What is the conflict in "Hills Like White Elephants?"
2 Answers | Add Yours
One of the most basic conflicts present in the Hemingway short story is how two people balance the demands of their own needs with the realities of their relationship. I think that Hemingway draws out a situation that is gender driven in that the man and the woman hold a difference of opinion about both the pregnancy and their own relationship. Yet, there is a larger conflict present in terms of how a relationship can make demands on personal freedom. Both characters struggle with the reality of the shared relationship, but also with the basic idea of how their own individual freedom is exacted by the constraints of their relationship. Jig constantly finds her own voice is subjugated by the realities of their "happiness." The idea of what will be best for their relationship must drive what happens to both of them. The American keeps on saying to Jig that whatever "she" wants is fine. Yet, in the end, the reality is that while their own freedom and independence is present, both understand their relationship is there and demands their attention. The interesting thing is that Jig seems resigned to the fact that the relationship will swallow her own freedom and she accepts this at the end, while studying the hills ahead of her.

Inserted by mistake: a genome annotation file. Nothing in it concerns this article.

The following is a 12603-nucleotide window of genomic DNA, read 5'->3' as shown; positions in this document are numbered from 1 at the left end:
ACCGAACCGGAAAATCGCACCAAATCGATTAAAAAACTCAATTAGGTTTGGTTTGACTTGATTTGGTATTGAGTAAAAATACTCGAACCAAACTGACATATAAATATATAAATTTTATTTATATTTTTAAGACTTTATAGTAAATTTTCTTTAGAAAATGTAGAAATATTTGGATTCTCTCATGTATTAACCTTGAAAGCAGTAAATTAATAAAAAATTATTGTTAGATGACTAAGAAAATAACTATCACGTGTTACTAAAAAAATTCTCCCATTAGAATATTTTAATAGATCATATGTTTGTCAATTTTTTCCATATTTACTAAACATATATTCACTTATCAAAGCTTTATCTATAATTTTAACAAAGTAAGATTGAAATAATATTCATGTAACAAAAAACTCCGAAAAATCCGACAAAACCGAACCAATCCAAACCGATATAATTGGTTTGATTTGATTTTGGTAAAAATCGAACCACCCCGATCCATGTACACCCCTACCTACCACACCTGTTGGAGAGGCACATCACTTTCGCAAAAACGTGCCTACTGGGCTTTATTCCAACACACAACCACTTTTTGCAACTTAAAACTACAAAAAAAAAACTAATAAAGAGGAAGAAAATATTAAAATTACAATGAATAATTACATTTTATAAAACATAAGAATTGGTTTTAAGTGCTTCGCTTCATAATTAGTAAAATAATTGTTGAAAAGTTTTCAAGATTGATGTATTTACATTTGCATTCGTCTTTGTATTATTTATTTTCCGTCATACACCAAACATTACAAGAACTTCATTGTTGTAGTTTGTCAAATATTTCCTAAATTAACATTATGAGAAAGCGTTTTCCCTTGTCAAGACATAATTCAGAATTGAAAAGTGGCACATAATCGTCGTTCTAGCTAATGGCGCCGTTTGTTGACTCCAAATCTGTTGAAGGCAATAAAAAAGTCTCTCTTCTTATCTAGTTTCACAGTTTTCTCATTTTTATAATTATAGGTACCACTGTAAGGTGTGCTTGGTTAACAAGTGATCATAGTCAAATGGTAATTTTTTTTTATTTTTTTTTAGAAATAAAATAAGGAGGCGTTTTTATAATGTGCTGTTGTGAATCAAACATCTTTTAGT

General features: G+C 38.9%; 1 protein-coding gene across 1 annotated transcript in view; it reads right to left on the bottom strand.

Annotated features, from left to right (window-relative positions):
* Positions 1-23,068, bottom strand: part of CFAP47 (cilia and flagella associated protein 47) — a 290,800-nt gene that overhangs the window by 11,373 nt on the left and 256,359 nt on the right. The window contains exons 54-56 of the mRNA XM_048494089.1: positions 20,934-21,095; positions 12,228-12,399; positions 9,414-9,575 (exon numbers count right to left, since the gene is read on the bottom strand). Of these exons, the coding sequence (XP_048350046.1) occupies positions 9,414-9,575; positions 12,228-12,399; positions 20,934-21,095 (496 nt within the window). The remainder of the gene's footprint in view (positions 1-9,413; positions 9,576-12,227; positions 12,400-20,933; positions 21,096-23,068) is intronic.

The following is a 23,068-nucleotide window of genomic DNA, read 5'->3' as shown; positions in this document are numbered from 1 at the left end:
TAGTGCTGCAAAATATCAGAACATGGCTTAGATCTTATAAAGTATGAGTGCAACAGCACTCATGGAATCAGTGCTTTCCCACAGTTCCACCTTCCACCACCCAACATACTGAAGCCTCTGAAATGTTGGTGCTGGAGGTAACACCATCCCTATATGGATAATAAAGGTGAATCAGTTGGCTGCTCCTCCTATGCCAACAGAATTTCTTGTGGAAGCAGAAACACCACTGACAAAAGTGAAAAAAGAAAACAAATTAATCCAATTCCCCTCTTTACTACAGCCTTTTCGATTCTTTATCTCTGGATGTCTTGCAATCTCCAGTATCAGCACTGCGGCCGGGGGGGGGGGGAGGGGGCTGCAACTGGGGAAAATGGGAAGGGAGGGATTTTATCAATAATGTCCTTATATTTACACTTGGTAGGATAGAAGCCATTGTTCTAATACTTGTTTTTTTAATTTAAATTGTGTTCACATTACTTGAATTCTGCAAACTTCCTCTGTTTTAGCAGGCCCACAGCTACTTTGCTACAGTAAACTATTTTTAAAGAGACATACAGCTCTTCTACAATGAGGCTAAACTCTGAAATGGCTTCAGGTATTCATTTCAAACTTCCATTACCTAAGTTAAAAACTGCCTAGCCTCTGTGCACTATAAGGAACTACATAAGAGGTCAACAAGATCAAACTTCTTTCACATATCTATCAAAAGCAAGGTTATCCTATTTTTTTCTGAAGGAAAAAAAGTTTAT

" Hills LIke White Elephants" by Ernest Hemingway
The conflict faced by the main characters is the unexpected pregnancy.
the American point of view single and in his prime, he makes the most of his lifestyle by traveling and seeing new sights. The story is set on one such excursion, at a train station in Spain. Of the complications that might arise from starting a family, one is certain to him: traveling, sight-seeing, and his current lifestyle would be things of the past. These are some of his motivating thoughts as he pleads his case for terminating the pregnancy. He chooses his words advantageously
We’ve answered 319,184 questions. We can answer yours, too.Ask a question